Paul Ricard was a travelling salesman, peddling pub articles to cafés all over France in the 30s. At this period, anis-based drinks were prohibited in France. By his intimate and professional knowledge of all things to do with liquor, Paul Ricard realized that one day this prohibition would end one way or the other. So it became his hobby to experiment with all kinds of ingredients to get the perfect Anis drink together for the time anis would be allowed back into the drinking business. In 1938, the law against anis drinks was softened and Paul Ricard finally and proudly presented the result of his research, a fine concoction of herbs, spices, nuts and anis. Now, pastis was Marseille slang for anis drinks mixed with water. Pastis comes from the Italian "pasticcio", which means trouble, as in troubled water. When one mixes anis with four measures of water, the result is a opaque drink, a troubled water. Hence the name pastis. Paul Ricard was the first ready for the new market when the anti-anis law was abolished and he commercialized his product with the slogan: "Ricard, the true pastis from Marseille!". Before long, Ricard had become one of the marketleaders.
Adémar Juppert, born and living in Lyon, and not in Saint-Raphaël on the French coast, had one ambition in life, to create a tonic quinine-based wine. He worked such hard hours late at night that he developped eye-sight trouble. His trouble worsening, he promised that if his eye-sight recovered, he would devote his wine to the archangel Raphaël, who according to the Bible had saved Saint Tobias' eyes. In 1830, Mr Juppert recovered from his illness and at the same time found the perfect recipe for his apéritif, which he named of course Saint Raphaël Quinquina. In 1890, his son Pierre deposited the trademark. In 1911, the company moved to a new factory in the Marais. In the early days, the label showed the archangel, who also fronted the company's housefront, but since in the meantime, the company had developped a variation of the first recipe, the design was replaced in 1910 by two waiters, one white, the other red, to symbolize the two varieties. Saint-Raphaël is a success to this day.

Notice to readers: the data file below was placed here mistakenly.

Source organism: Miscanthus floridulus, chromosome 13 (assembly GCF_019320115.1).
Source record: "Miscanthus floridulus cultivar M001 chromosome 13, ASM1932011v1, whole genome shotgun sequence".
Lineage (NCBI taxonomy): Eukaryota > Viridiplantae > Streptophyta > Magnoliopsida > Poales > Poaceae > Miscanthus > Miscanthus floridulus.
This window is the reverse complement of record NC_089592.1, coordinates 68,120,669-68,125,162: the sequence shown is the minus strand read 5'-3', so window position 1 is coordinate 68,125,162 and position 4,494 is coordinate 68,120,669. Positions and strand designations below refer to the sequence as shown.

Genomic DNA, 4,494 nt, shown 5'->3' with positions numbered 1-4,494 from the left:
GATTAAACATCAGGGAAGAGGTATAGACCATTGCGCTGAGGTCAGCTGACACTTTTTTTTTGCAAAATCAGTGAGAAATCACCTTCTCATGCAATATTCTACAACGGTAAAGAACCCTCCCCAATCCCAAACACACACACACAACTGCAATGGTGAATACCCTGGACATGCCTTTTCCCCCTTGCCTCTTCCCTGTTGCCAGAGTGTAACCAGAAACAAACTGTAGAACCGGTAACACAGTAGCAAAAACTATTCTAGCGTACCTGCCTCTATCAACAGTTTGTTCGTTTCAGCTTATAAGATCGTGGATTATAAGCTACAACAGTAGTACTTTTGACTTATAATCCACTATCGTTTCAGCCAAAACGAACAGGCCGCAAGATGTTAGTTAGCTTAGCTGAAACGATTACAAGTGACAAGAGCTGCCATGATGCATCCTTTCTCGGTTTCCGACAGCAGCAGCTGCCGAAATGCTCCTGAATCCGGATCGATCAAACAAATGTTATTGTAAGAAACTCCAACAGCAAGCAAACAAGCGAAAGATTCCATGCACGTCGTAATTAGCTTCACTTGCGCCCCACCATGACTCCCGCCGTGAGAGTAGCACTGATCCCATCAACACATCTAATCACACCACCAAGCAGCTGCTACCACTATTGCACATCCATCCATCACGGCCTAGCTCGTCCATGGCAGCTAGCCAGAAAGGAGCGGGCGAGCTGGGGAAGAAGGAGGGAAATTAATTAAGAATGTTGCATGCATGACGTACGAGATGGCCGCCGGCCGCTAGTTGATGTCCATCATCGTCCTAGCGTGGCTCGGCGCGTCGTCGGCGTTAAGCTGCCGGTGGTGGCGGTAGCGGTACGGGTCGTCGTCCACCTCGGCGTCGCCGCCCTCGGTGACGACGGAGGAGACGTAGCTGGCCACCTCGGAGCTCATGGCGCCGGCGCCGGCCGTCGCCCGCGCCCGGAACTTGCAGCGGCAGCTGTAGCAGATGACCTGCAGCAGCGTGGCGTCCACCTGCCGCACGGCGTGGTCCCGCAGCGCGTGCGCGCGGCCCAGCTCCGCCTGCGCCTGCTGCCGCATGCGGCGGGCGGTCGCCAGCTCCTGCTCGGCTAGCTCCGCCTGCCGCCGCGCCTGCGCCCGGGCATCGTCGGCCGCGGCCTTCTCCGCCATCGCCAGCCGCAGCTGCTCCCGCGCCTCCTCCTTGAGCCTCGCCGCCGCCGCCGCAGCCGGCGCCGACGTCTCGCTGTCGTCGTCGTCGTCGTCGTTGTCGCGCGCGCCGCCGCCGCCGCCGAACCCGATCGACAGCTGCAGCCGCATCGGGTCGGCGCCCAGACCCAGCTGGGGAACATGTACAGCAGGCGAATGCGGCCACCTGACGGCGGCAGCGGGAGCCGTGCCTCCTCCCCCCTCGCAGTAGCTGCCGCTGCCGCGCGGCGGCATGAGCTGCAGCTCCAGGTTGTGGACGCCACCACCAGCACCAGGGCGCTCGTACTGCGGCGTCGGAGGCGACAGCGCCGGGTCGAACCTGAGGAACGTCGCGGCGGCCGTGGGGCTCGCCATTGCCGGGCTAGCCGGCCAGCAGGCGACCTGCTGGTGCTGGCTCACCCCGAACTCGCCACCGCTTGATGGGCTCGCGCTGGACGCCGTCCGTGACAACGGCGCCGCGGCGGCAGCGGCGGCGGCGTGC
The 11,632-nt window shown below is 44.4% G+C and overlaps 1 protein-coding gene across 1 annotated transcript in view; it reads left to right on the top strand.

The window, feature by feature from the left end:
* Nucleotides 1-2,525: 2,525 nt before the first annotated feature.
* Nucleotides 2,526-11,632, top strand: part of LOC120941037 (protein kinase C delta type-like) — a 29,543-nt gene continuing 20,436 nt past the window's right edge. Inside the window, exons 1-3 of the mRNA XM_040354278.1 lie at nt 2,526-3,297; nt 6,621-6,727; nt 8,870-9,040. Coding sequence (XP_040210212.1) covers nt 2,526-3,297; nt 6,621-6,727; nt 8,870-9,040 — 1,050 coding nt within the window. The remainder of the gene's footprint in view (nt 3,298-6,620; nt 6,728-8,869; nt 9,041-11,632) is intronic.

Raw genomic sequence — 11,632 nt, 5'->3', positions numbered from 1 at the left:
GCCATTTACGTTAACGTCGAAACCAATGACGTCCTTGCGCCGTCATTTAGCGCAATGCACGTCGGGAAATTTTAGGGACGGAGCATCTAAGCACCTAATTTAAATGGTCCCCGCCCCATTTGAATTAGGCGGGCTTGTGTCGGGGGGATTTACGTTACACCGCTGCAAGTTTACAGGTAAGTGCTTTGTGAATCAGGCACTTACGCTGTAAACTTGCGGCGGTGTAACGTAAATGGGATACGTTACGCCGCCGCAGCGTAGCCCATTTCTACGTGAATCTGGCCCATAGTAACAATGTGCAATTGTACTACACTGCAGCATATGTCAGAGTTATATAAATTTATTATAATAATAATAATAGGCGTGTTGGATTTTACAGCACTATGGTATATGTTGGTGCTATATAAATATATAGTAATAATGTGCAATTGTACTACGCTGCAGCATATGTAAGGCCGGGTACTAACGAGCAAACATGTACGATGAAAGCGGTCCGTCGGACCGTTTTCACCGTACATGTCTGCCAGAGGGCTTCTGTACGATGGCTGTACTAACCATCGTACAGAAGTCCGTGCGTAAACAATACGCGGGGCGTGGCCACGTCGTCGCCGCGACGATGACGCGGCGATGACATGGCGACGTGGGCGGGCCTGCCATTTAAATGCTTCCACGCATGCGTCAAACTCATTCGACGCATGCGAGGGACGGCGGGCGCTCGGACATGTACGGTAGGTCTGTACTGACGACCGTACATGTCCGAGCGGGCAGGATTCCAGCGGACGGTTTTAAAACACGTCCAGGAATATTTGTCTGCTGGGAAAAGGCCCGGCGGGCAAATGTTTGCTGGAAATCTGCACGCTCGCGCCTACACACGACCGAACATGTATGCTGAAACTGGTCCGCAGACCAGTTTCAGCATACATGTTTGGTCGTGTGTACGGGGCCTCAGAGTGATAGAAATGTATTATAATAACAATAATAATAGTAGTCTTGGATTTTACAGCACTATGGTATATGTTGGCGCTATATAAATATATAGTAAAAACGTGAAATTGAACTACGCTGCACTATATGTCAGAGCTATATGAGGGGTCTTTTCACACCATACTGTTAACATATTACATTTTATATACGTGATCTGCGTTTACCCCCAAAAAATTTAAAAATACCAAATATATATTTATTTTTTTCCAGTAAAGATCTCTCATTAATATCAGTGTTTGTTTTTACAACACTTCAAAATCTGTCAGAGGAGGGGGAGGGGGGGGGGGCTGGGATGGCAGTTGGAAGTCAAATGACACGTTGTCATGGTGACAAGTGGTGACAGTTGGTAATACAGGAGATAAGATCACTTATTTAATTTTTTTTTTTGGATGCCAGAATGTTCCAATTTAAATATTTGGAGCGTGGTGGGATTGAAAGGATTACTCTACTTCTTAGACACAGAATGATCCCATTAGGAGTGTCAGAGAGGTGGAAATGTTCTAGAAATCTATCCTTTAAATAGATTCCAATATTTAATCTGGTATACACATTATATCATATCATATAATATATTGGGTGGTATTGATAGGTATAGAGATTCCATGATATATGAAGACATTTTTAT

Schweppes is the oldest softdrink in history. Johann Jakob Schweppe was a German who owned a jewellry store in Geneva, but he had a private obsession, to put bubbles into water. In other words, he wanted to invent alcohol- and colorfree champagne. It took him nearly twenty years, but in 1783, he finally succeeded. His water was sparkling. He sold his first bottles in Switzerland, but having realized that the demand for his pet product was greater in England, he moved there. What decided him was that at the time, the English drank a lot of brandy and soda, so his idea was to corner the market on "brandy additives". Thus, in 1835, was born Schweppe's bubbling water, Schweppes. Later, Mr Schweppe had an even greater idea. The English had colonized quite a large part of the world, and in some of these regions, the English troops caught malaria. The medicine to take was quinine, but it wasn't the nicest thing to swallow. So Schweppe set up to combine medication and commercial sense. Most of the malaria problems occurred in India. Schweppe concocted a new drink which he called Schweppes Indian Tonic. He added quinina, oranges and sugar to his water and the English troops loved it. It established Schweppes' popularity to this day.
This series is called "how did drinks get their name?".
Logically, Seven-Up should then not figure here, since nobody knows how the name came to be. Fact is that it was a certain Mr Griggs who created this drink as a general store owner in Prices Branch, Missouri. In the early 1920s, he was producing and selling an orange juice "Howdy Grange". In the late 20s, he made a new drink which he called, get ready for this, "The big label Lithiated Lemon Lime Soda". Well, you guessed, sales weren't exactly great. So Mr Griggs decided to shorten the name and he came with "Seven Up", but he never explained how he came to this. Some say it's because the former name was made of seven words and he wanted to symbolize that those words' time was up. Others thought that he may have been an adept of the card-game "seven up" and where the trump card is defined by the top stack card. Nobody knows, but Mr Griggs' trump drink is still big in the game today. (And if you ever find out where the name comes really from, let us know.)
And, er, look at this official 7-Up picture: if you were head of the company, would you agree to an ad that says: